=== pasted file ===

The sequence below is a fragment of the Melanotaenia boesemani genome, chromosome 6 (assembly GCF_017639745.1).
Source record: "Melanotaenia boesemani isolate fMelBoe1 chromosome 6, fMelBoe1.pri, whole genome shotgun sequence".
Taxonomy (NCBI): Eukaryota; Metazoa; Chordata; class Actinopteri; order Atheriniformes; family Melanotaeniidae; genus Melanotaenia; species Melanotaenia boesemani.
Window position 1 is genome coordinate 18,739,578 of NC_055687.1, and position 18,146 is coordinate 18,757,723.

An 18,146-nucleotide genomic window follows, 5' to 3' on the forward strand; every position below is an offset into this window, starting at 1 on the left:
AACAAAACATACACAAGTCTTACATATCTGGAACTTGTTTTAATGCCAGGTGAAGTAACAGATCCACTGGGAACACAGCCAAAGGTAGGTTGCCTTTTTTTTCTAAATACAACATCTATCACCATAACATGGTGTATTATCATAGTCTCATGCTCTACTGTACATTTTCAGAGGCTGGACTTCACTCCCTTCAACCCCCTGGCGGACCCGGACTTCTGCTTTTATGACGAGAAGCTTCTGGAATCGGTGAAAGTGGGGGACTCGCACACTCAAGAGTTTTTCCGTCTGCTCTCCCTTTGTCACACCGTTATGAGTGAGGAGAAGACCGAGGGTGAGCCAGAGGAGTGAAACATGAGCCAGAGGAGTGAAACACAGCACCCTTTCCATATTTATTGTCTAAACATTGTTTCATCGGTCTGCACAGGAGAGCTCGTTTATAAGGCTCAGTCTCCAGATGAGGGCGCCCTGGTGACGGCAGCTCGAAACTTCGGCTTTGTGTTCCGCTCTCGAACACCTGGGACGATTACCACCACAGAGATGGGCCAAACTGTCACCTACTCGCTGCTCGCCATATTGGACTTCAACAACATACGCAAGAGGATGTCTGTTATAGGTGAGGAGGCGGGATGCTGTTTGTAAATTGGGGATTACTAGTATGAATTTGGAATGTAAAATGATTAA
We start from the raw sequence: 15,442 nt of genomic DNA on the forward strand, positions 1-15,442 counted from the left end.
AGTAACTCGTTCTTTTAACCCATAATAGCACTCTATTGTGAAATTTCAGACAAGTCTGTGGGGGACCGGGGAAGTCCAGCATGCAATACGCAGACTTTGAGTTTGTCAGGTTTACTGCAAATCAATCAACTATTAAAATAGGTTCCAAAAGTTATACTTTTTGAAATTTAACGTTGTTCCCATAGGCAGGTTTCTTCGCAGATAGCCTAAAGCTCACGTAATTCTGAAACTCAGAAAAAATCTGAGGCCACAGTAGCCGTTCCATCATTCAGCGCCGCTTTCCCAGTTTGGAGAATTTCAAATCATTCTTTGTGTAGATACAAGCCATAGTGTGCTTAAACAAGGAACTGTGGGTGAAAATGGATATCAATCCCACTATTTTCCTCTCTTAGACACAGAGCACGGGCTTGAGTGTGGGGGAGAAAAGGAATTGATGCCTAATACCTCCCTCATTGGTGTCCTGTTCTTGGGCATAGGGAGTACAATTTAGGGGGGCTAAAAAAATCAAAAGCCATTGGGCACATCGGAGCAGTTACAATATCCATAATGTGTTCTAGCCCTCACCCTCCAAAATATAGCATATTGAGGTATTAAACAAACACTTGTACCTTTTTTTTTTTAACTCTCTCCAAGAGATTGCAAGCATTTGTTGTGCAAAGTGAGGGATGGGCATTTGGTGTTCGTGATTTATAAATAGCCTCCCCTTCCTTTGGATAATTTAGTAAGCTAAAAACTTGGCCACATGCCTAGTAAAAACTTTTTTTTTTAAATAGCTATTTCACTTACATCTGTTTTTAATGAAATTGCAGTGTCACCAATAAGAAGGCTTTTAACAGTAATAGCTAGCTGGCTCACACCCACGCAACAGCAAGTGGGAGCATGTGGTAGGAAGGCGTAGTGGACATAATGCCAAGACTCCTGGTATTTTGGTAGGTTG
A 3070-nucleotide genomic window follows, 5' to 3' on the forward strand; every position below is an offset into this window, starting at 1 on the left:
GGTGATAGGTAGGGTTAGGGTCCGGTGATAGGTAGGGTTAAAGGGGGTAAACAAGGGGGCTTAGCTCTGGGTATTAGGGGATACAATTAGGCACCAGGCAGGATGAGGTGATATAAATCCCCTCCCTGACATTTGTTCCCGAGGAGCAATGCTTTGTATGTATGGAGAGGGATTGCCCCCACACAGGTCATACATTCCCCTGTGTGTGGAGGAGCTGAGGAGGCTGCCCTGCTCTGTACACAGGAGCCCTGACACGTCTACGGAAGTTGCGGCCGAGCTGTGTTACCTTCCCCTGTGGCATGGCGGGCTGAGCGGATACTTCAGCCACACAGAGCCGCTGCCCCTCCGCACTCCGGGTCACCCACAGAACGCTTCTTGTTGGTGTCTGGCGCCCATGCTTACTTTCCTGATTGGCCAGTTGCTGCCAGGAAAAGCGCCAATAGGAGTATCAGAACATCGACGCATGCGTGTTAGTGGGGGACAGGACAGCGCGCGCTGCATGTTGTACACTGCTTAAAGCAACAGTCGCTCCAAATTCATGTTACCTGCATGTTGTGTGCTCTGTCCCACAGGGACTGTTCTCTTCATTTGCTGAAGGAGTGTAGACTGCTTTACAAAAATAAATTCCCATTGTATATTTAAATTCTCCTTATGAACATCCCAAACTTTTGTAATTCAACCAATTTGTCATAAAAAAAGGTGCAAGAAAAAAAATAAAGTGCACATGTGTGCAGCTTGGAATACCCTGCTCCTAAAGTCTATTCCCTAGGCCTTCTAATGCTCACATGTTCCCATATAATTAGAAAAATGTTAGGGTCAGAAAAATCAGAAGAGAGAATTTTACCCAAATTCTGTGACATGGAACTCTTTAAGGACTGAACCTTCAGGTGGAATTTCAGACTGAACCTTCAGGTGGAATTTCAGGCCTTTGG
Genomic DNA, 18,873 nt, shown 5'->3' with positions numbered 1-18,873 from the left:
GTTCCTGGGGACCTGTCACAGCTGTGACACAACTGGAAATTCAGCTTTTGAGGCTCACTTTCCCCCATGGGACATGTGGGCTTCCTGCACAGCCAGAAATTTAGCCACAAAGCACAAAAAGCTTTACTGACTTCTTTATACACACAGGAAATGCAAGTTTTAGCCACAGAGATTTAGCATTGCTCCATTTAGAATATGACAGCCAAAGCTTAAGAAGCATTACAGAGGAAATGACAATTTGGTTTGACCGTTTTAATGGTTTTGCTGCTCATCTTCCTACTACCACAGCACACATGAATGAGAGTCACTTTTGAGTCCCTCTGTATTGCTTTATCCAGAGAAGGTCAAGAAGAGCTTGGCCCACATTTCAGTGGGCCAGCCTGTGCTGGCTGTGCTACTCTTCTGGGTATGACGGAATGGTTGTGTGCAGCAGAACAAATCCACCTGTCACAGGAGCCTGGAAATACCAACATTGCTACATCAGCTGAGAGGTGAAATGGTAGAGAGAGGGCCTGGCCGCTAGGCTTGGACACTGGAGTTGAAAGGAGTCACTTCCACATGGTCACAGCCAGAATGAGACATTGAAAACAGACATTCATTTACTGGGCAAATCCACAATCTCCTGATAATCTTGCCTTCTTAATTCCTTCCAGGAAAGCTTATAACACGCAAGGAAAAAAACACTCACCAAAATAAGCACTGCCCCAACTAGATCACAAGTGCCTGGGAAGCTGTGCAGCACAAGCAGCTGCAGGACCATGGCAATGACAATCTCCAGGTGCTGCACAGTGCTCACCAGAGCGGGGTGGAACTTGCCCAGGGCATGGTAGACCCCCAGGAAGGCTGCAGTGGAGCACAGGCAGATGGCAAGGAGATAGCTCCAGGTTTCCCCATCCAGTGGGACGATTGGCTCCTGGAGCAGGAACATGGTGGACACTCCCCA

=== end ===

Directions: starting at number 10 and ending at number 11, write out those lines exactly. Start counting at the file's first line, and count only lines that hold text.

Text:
GGTGATAGGTAGGGTTAGGGTCCGGTGATAGGTAGGGTTAAAGGGGGTAAACAAGGGGGCTTAGCTCTGGGTATTAGGGGATACAATTAGGCACCAGGCAGGATGAGGTGATATAAATCCCCTCCCTGACATTTGTTCCCGAGGAGCAATGCTTTGTATGTATGGAGAGGGATTGCCCCCACACAGGTCATACATTCCCCTGTGTGTGGAGGAGCTGAGGAGGCTGCCCTGCTCTGTACACAGGAGCCCTGACACGTCTACGGAAGTTGCGGCCGAGCTGTGTTACCTTCCCCTGTGGCATGGCGGGCTGAGCGGATACTTCAGCCACACAGAGCCGCTGCCCCTCCGCACTCCGGGTCACCCACAGAACGCTTCTTGTTGGTGTCTGGCGCCCATGCTTACTTTCCTGATTGGCCAGTTGCTGCCAGGAAAAGCGCCAATAGGAGTATCAGAACATCGACGCATGCGTGTTAGTGGGGGACAGGACAGCGCGCGCTGCATGTTGTACACTGCTTAAAGCAACAGTCGCTCCAAATTCATGTTACCTGCATGTTGTGTGCTCTGTCCCACAGGGACTGTTCTCTTCATTTGCTGAAGGAGTGTAGACTGCTTTACAAAAATAAATTCCCATTGTATATTTAAATTCTCCTTATGAACATCCCAAACTTTTGTAATTCAACCAATTTGTCATAAAAAAAGGTGCAAGAAAAAAAATAAAGTGCACATGTGTGCAGCTTGGAATACCCTGCTCCTAAAGTCTATTCCCTAGGCCTTCTAATGCTCACATGTTCCCATATAATTAGAAAAATGTTAGGGTCAGAAAAATCAGAAGAGAGAATTTTACCCAAATTCTGTGACATGGAACTCTTTAAGGACTGAACCTTCAGGTGGAATTTCAGACTGAACCTTCAGGTGGAATTTCAGGCCTTTGG
Genomic DNA, 18,873 nt, shown 5'->3' with positions numbered 1-18,873 from the left: